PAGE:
Today, my client and I discussed the following quotation by Tom Brokaw:
"It’s easy to make a buck. It’s a lot tougher to make a difference."
We also talked about this question, asked of her in a recent job interview:
"How have you made a difference?"
Something to think about before your next interview.
Know what you will say?
We cannot waste time. We can only waste ourselves. ~ George M. Adams
I love working with clients! They are always teaching me something and giving me ideas for yet another blog post. Today, for example, my client was remarking how he liked people to “get to the point” and not dilly-dally around and waste his time, especially at a job interview.
Are you interviewing for a job?
Have you been asked the standard “So tell me about yourself?” question to which you replied:
"Well, I am loyal, honest and hardworking.
I have a lot of experience. I can do a lot of things.
I have a good education and like I said, I am very experienced.
Also, I am a very responsible worker.
And finally, I am very dependable.”
Imagine that you are the Hiring Manager listening to the above response.
Are you impressed? ___ Yes ___No
Are you falling off your chair because you are so enthralled with this response? ___Yes ___No
Does the job seeker stand out in your professional opinion? ___Yes ___No
Would you consider this candidate your Number One contender? ___Yes ___No
As a Hiring Manager, have you heard the above response at least 100 times, if not more? ___Yes ___No
If you are a job seeker, I would encourage you to spend some time building your best response to the “Tell Me About Yourself” question. Here’s one way to do so through three simple steps and three pieces of paper:
Do not make the hiring manager work and work and work to get to know you. In short, get to the point. No wishy-washy. No dilly-dally. No shilly-shally. No time to waste. To the point.
Educate and train your listener about you, your brand and your value.
Make the process of getting to know you as simple as one, two, three.
Every second is of infinite value. ~ Johann Wolfgang von Goethe
For last year’s words belong to last year’s language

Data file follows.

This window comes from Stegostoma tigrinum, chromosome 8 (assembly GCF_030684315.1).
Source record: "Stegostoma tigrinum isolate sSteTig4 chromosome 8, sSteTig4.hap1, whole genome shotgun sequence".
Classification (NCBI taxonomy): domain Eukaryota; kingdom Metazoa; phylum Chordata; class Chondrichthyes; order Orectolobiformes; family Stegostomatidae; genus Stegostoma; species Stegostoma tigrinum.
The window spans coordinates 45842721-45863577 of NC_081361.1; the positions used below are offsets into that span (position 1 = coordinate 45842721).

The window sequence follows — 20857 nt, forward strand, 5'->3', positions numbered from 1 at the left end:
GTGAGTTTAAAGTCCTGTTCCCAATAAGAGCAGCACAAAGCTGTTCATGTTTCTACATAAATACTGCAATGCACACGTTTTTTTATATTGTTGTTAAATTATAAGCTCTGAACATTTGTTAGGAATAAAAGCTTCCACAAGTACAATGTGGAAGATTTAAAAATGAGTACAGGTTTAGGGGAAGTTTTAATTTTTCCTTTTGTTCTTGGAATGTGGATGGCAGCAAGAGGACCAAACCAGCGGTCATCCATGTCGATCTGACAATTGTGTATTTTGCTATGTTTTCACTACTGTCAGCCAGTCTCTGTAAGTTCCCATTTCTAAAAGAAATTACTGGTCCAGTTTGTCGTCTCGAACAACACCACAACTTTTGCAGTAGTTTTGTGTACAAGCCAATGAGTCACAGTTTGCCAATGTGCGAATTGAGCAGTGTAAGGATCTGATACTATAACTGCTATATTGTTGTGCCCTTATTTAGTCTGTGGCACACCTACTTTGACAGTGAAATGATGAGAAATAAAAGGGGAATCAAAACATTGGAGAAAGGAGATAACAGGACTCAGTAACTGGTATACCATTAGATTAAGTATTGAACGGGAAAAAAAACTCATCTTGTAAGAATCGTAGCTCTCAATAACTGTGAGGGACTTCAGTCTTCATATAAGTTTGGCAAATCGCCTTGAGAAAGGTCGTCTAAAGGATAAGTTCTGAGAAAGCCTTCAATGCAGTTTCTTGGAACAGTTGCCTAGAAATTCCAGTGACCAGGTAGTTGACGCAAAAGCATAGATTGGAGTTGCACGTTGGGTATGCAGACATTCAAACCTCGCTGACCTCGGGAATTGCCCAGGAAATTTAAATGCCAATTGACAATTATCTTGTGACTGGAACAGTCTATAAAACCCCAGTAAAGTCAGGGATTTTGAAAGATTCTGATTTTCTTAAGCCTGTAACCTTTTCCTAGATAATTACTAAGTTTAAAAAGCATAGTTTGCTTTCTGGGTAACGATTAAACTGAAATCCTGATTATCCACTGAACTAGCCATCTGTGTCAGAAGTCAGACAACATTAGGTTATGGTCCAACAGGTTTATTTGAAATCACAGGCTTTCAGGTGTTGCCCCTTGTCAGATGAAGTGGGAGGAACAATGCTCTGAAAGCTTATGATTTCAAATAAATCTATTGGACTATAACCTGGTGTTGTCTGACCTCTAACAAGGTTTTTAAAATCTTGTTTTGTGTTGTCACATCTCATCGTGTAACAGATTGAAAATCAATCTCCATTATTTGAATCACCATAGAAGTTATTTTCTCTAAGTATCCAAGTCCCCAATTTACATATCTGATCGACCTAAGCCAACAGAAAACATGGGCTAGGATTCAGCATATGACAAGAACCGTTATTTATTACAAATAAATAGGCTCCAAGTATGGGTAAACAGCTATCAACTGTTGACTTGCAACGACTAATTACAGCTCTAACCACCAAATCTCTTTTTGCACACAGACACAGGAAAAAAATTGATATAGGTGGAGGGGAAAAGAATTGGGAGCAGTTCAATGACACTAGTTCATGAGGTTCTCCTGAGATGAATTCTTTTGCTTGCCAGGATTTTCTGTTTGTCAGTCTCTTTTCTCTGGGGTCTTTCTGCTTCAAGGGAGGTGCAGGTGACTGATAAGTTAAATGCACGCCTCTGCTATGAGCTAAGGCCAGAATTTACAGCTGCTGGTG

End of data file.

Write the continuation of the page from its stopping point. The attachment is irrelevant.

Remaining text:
And next year’s words await another voice.
And to make an end is to make a beginning.
~ T.S. Eliot, “Little Gidding”
A friend and I were chatting about 2015 and all of the character-building moments we had experienced throughout the year. Ups, downs, sideways, joys, loss, happiness, heartbreak, and gratitude. Our chat then turned to 2016 and thoughts we had about the upcoming New Year. We chatted about the “al’s” of life and how they shape us, drive us, define us, brand us, break us, and teach us. What are your strategies for creating, developing and sustaining habits of excellence in 2016 for each "al" entry listed below?
Emotional Habits of Excellence
Environmental Habits of Excellence
Financial Habits of Excellence
Intellectual Habits of Excellence
Occupational Habits of Excellence
Physical Habits of Excellence
Social Habits of Excellence
Spiritual Habits of Excellence
Wishing you a New Year filled with opportunity, options and optimism!
When you were growing up, did your Mom, Dad, grandparents, or other person of influence want you to do or be something career-wise that you had no interest in doing or being? As a Baby Boomer, I remember the high school counselor told me I had three choices for a career: teacher, nurse or secretary – none of which I was interested in pursuing. While they are fine occupations – not for me! My Grandmother on the other hand, an elementary educator, encouraged me from the time I was a young child to get a college degree and make something of yourself. In one of her many library books, I discovered the phrase: Hitch Your Wagon to A Star, a quotation by Ralph Waldo Emerson. This little phrase has served me well in making life choices and decisions – does this action get me closer to or farther from my star?